Here's the Dawg Blog for Washington's game against Arizona State, on Thursday, December 29th, 2005…
Devils wilt as Roy provides firepower
The game was a closely-contested one for the first half, with the Huskies shooting a dismal 33 percent from the field and clinging to a 40-38 advantage at intermission. But they came out firing on all cylinders, scoring ten straight to give Washington (11-0, 1-0) a 50-38 advantage. They would never be seriously contested the rest of the way, shooting a red-shot 57 percent for the final 20 minutes.
"We struggled to catch up," ASU Head Coach Rob Evans said after the game. "You can't let them go on a run like that, we knew that. That's is why I called all of the timeouts. I was just trying to keep the runs down."
Arizona State (6-4, 0-1), known as a team that relied on it's own workhorse for the past three years in bruising forward Ike Diogu, went to an outside approach and kept things close despite not getting big contributions from their main two scorers - Kevin Kruger and Bryson Krueger. They finished with 31 combined points - one over their averages - but most of the damage was done with the game already well in hand.
"That was a typical Washington versus Arizona State basketball game," Romar said. "Not in terms of the final score, but in the manner in which the game was played. We play an aggressive style of basketball and they play an aggressive style. When you put the two together, tempers flare. In spite of that, I thought our guys did a good job of maintaining their composure and playing sound basketball. We turned the ball over three times...that's pretty good. Justin Dentmon and Brandon Roy did a very good job of taking care of the basketball, as did all our other guys."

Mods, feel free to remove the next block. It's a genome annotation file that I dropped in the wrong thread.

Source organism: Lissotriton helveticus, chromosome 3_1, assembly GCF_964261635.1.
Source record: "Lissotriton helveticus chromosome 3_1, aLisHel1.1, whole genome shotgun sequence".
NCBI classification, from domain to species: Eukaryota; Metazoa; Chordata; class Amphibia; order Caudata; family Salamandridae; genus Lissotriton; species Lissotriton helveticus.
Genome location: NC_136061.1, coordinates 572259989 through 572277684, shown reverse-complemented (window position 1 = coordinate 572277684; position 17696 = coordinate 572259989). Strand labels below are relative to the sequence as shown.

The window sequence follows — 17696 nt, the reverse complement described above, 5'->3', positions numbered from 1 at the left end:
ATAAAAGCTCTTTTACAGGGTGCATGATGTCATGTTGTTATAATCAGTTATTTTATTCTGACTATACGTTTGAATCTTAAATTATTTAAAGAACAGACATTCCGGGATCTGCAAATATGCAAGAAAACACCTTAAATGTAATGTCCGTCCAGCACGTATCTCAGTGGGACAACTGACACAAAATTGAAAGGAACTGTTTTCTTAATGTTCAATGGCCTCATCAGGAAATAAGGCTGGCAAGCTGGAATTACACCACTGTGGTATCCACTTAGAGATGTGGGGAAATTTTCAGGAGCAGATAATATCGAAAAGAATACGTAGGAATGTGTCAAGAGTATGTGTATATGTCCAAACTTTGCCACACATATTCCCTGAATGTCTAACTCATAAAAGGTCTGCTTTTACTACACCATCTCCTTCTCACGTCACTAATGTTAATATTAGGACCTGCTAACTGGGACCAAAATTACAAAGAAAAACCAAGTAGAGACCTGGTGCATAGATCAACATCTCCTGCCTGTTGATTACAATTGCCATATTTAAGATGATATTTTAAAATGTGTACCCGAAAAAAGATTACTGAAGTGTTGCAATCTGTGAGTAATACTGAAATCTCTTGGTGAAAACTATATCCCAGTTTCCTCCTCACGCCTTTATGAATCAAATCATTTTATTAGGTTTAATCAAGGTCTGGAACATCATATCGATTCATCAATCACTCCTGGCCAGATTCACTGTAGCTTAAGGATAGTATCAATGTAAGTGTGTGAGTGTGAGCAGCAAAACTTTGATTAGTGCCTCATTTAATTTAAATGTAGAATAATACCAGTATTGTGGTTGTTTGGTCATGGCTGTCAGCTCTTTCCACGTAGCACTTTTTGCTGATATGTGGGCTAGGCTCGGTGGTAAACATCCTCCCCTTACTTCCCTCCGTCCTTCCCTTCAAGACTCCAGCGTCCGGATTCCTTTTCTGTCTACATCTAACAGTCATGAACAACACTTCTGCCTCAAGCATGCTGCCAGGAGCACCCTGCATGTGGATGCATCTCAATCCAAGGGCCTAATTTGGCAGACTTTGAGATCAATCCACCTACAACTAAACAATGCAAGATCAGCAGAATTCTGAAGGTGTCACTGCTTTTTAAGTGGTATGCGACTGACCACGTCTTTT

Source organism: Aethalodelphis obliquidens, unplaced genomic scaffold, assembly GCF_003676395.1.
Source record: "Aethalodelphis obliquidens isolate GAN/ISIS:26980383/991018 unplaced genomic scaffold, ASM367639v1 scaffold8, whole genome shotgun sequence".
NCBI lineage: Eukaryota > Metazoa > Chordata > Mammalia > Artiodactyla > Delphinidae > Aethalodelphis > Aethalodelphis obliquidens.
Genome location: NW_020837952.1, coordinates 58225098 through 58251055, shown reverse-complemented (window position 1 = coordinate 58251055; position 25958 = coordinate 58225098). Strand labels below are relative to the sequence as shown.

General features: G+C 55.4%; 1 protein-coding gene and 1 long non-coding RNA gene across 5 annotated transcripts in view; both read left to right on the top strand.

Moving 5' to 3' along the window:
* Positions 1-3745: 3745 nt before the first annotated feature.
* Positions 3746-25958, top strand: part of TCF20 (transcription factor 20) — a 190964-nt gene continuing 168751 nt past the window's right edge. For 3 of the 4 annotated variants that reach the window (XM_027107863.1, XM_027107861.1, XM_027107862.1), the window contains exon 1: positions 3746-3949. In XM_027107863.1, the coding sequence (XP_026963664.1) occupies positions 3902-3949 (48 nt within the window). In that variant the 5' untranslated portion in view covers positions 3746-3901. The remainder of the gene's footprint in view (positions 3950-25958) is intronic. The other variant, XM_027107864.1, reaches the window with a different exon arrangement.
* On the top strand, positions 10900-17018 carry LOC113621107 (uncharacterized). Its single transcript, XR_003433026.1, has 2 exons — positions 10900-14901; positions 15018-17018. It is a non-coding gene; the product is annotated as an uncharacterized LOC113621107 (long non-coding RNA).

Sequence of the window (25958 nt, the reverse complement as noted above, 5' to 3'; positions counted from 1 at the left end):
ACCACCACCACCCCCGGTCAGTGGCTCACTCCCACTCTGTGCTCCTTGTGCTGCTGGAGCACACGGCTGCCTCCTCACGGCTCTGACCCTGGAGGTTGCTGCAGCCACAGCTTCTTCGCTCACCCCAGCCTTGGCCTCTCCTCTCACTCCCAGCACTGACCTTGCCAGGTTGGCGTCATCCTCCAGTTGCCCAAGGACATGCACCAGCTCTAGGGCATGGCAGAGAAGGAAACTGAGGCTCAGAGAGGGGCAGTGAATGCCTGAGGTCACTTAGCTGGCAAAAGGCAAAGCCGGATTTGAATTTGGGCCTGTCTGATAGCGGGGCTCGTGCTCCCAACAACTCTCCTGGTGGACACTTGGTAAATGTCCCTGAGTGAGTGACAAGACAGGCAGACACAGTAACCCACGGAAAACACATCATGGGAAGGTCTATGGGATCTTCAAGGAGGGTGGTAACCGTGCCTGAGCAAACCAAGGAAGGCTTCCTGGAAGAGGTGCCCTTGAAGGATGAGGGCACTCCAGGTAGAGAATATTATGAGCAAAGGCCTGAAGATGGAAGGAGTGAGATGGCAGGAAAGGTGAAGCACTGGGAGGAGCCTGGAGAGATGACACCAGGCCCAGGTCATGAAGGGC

The game was marred by that physical play, as both Jon Brockman and Serge Angounou both hit the deck in the second half with nasty blows to the head. Brockman's came courtesy of Bruno Claudio, a little-used forward from Brazil, knocking the freshman from Snohomish out for a brief period. Brockman did not come back to the game, but is expected to play Saturday against Arizona.
"I just remember being on the floor and then walking over to the bench," Brockman said after the game, nursing a very sore cheek. "I'm a little dizzy, but I'm fine. But I'm not really myself right now."
Angounou hit the floor hard after a collison with Washington's Mike Jensen going after a rebound. Angounou also was called for a foul as he writhed in pain for a good three minutes before getting up and running to the Arizona State bench.
"I heard the coach say that it was going to be physical," Evans said. "I don't think we are that physical of a basketball team. If we were we wouldn't of let 20 offensive rebounds on us. There were a lot of cheap shots out there, but I don't think it was because of physical play."
"The refs could have probably called a foul on every trip down the floor," said Roy. The referees almost did, whistling both teams for a combined 45 fouls. "They come in like warriors and their head coach is a warrior. We just had to try to match it."
But that 10-0 run took the steam out of the Sun Devils' efforts, despite playing hard to the final horn. "I thought we played hard-nosed basketball," Romar said. "We turned our defense up and we were able to come back and take the lead. I think it started when we made our comeback in the first half."
That half, the Huskies only turned the ball over once, and that came early in the game. The three miscues over the course of the game by Washington was the lowest amount ever by a Washington basketball team. Six is the lowest number leading up to Thursday's game, a number matched by UW seven times - the most-recent being against USC in 1993. What makes that number even more incredible is the fact that the two players responsible for Washington's ball-handling - Roy and Justin Dentmon - aren't pure point guards.
"He was in the scrap," Romar said of the freshman Dentmon. "He was active, scores double-digits in his first Pac-10 game with the ball in his hand. That's a pretty good night for any player. We can't discount the job that he did guarding Kevin Kruger. He had a very complete game tonight."